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Calls for Airline Relief Grows As Southwest Announces Furloughs
The impasse in Washington, D.C. has finally hit one of the United States’ most stable airlines in the country. Late last week, Southwest Airlines detailed the planned furlough of up to 7,000 employees. The furloughs would be the first in the airline’s over 50-year history. Airline executives have been proud of the fact that the airline has been able to survive the previous downturns in the industry without layoffs.
The decision to furlough would affect nearly all departments in the company, including over 1,200 pilots. The layoff would come into effect in early 2021. The airline has tried to avoid layoffs to this point, allowing 11,000 employees opting to take voluntary leave packages in lieu of involuntary cuts. Leaders have also been attempting to negotiate with the unions representing their employees to take pay cuts to avoid layoffs.
However, negotiations so far have been unsuccessful in reaching an agreement. They will continue between the two parties, and any agreement reached could potentially avoid the need for furloughs. The airline is looking for a 10% pay cut among employees to completely avoid furloughs. For airlines trying to weather the downturn in travel due to the COVID-19 pandemic, payroll has become one of the highest variable costs that can be controlled.
Previously, Southwest had agreed to avoid furloughs through the end of the year, though prior to Oct. 1 airlines were prohibited from involuntary furloughs if they received payroll support through the CARES Act. That expiration, however, led American Airlines and United Airlines to announce over 30,000 in furloughs. Delta Air Lines successfully negotiated with its pilots and its flight attendants to avoid involuntary furloughs through 2021.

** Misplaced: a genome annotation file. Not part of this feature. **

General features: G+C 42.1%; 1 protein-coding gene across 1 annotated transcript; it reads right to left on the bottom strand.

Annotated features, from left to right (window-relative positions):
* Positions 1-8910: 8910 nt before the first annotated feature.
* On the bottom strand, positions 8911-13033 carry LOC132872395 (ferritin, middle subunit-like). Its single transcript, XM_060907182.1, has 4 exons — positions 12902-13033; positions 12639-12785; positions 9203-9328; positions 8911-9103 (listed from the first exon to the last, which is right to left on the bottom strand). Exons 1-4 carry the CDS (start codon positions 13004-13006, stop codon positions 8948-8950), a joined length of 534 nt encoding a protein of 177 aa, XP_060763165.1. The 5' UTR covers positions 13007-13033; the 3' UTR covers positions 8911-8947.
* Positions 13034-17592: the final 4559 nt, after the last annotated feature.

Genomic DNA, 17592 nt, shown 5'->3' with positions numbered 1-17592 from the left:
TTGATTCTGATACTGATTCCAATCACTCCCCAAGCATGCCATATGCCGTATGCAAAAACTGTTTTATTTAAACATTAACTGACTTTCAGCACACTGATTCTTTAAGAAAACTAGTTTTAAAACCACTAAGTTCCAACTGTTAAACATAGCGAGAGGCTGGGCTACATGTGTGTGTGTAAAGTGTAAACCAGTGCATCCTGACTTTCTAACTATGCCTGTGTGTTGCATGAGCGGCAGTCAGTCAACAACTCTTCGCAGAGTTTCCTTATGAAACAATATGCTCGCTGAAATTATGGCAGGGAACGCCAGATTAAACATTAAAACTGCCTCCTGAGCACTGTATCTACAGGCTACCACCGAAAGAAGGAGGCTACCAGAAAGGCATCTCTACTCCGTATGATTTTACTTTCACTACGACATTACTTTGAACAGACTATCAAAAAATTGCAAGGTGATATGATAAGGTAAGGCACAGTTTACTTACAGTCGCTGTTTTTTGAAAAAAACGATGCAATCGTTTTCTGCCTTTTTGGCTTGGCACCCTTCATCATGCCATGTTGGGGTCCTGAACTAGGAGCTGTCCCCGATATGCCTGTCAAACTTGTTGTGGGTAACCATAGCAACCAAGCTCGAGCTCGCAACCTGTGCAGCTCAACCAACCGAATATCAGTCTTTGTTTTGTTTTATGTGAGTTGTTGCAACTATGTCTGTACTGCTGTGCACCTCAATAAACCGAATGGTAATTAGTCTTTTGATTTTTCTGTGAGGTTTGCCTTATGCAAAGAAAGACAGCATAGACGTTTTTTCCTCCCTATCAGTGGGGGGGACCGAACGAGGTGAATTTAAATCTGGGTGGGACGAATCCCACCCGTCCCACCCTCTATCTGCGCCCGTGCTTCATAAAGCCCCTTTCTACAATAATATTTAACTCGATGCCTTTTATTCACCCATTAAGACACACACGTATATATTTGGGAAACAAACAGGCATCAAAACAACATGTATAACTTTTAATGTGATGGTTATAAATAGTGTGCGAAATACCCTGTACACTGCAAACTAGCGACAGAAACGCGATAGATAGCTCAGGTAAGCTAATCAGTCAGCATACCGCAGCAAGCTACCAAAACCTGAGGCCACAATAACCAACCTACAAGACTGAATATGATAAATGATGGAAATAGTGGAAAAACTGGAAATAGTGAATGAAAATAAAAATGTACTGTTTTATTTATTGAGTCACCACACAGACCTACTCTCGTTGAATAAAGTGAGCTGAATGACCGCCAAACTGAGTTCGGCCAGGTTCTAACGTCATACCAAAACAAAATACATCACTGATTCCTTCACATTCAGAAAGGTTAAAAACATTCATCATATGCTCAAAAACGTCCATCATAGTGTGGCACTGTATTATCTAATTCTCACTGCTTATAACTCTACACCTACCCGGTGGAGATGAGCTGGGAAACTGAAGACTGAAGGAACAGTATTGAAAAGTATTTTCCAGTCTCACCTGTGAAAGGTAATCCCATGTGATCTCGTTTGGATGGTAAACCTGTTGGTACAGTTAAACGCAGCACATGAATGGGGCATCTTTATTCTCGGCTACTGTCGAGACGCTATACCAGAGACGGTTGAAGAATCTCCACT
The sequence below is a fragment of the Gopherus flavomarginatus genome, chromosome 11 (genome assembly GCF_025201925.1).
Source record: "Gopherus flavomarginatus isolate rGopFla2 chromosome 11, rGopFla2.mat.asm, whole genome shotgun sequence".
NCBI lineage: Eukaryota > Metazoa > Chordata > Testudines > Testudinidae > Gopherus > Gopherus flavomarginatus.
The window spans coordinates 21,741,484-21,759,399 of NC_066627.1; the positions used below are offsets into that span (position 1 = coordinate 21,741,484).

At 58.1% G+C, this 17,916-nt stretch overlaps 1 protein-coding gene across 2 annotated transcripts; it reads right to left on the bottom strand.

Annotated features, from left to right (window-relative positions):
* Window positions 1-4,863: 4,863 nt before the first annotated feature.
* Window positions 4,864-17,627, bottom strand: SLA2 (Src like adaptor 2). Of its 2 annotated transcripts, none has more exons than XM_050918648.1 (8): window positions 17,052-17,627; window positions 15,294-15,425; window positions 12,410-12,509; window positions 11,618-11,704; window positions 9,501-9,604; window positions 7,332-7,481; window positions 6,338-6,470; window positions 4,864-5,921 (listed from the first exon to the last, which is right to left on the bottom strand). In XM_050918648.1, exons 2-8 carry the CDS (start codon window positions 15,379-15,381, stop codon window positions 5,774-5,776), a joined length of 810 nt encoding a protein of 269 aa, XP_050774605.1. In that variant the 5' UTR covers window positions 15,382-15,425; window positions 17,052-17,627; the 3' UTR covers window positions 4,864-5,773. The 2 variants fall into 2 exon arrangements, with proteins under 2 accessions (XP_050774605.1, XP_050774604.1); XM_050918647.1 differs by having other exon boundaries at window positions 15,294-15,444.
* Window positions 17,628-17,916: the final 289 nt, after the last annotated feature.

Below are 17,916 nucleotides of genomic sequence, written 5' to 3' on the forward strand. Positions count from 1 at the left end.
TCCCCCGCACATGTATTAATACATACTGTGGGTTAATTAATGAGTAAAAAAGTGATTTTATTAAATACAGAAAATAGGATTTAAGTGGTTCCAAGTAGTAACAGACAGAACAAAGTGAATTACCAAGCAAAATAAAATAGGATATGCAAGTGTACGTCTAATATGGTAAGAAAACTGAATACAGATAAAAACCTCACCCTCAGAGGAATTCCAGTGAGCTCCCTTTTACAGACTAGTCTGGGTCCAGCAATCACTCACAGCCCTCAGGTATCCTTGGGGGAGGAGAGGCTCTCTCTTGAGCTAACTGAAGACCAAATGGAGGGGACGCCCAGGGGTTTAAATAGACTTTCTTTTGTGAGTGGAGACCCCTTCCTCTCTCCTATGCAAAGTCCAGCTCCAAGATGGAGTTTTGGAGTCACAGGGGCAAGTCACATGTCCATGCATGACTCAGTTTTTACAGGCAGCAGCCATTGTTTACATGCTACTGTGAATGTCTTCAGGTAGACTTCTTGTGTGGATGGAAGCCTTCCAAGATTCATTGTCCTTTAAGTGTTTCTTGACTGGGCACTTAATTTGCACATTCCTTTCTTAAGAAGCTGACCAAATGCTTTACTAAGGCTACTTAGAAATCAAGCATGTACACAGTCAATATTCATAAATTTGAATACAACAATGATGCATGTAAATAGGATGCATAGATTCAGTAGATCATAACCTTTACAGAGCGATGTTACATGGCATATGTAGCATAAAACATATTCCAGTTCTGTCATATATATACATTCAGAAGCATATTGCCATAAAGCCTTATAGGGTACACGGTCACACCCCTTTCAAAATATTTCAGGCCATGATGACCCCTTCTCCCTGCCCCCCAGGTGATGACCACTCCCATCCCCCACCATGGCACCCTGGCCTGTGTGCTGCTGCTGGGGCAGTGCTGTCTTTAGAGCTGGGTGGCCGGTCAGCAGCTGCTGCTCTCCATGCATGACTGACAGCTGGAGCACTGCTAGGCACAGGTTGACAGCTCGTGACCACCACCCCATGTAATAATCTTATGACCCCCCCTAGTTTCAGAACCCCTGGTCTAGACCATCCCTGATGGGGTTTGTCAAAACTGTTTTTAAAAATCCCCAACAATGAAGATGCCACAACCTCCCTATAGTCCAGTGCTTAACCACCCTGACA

More government funding would prevent furloughs at Southwest and lead to the recall of many of the employees on involuntary furlough to return to work. However, this currently seems unlikely. Politicians in Washington, D.C. have been in a deadlock over any additional funding for helping people or companies through the COVID-19 pandemic. The current increase in coronavirus cases in the U.S. and most of the northern hemisphere is putting a hamper on the already limited demand.
An Uncertain Future
When originally passed at the beginning of the pandemic, the payroll support was designed as temporary support. However, as the pandemic has continued, and politicians have bottled their response for the moment, the need for continued support is paramount. The airline industry is highly specialized and technical work, and when demand returns it will be hard for airlines to match if their employees on furlough. Already some pilots and airlines have seen a decrease in performance from pilots who have returned from an extended leave from the cockpit.
The highly essential work that airlines and their employees do also make the need for payroll support paramount. The distribution of vaccines around the world will require the support of both passenger and cargo airlines. With the first vaccines becoming approved and available during the already busy shipping season, will put additional strain on an already stressed logistics system. Since the outbreak of the pandemic, passenger airlines have been operating cargo-only flights to help supplement the increased demand for goods transport.
The decision by Southwest to announce furloughs shows how tough a position airlines are facing. Executives have kept a consistent message that involuntary furloughs are always the last option for the airline, and they have finally reached a breaking point.
Unless a dramatic recovery in demand occurs — which seems unlikely given the current response — the best way forward to ensure jobs are safe and our complex distribution system is kept intact is more government support. As the U.S. government transitions into a new administration, more support for one of the countries most valuable industries should be a top priority, not only for the present but also for the future.
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